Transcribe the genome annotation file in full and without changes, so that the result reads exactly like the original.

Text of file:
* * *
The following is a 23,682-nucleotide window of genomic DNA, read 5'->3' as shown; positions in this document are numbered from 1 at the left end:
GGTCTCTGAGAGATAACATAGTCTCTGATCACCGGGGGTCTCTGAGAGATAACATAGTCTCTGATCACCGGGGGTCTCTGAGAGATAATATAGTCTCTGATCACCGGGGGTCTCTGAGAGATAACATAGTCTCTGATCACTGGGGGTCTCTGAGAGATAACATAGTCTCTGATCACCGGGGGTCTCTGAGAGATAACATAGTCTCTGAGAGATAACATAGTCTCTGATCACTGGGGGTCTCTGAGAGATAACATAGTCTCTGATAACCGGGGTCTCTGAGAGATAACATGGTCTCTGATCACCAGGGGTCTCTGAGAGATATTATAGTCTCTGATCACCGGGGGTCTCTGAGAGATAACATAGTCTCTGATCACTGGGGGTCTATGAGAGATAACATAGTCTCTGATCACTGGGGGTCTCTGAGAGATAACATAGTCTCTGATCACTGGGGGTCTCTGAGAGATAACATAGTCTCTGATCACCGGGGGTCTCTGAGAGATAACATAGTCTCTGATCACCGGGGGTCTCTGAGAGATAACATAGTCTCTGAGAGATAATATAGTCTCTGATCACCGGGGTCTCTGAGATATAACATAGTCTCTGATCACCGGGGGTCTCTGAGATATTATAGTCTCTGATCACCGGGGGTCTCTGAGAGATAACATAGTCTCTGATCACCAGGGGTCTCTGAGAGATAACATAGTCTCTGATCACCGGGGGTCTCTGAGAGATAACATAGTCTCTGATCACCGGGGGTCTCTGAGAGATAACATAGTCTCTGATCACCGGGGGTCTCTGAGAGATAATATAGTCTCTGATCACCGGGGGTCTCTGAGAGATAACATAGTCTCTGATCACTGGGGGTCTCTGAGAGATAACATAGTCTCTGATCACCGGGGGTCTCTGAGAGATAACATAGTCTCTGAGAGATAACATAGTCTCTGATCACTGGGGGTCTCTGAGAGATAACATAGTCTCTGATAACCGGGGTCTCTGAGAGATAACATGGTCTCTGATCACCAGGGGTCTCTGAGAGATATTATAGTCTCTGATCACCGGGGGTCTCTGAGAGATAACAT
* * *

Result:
The following is a 23,682-nucleotide window of genomic DNA, read 5'->3' as shown; positions in this document are numbered from 1 at the left end:
GGTCTCTGAGAGATAACATAGTCTCTGATCACCGGGGGTCTCTGAGAGATAACATAGTCTCTGATCACCGGGGGTCTCTGAGAGATAATATAGTCTCTGATCACCGGGGGTCTCTGAGAGATAACATAGTCTCTGATCACTGGGGGTCTCTGAGAGATAACATAGTCTCTGATCACCGGGGGTCTCTGAGAGATAACATAGTCTCTGAGAGATAACATAGTCTCTGATCACTGGGGGTCTCTGAGAGATAACATAGTCTCTGATAACCGGGGTCTCTGAGAGATAACATGGTCTCTGATCACCAGGGGTCTCTGAGAGATATTATAGTCTCTGATCACCGGGGGTCTCTGAGAGATAACATAGTCTCTGATCACTGGGGGTCTATGAGAGATAACATAGTCTCTGATCACTGGGGGTCTCTGAGAGATAACATAGTCTCTGATCACTGGGGGTCTCTGAGAGATAACATAGTCTCTGATCACCGGGGGTCTCTGAGAGATAACATAGTCTCTGATCACCGGGGGTCTCTGAGAGATAACATAGTCTCTGAGAGATAATATAGTCTCTGATCACCGGGGTCTCTGAGATATAACATAGTCTCTGATCACCGGGGGTCTCTGAGATATTATAGTCTCTGATCACCGGGGGTCTCTGAGAGATAACATAGTCTCTGATCACCAGGGGTCTCTGAGAGATAACATAGTCTCTGATCACCGGGGGTCTCTGAGAGATAACATAGTCTCTGATCACCGGGGGTCTCTGAGAGATAACATAGTCTCTGATCACCGGGGGTCTCTGAGAGATAATATAGTCTCTGATCACCGGGGGTCTCTGAGAGATAACATAGTCTCTGATCACTGGGGGTCTCTGAGAGATAACATAGTCTCTGATCACCGGGGGTCTCTGAGAGATAACATAGTCTCTGAGAGATAACATAGTCTCTGATCACTGGGGGTCTCTGAGAGATAACATAGTCTCTGATAACCGGGGTCTCTGAGAGATAACATGGTCTCTGATCACCAGGGGTCTCTGAGAGATATTATAGTCTCTGATCACCGGGGGTCTCTGAGAGATAACAT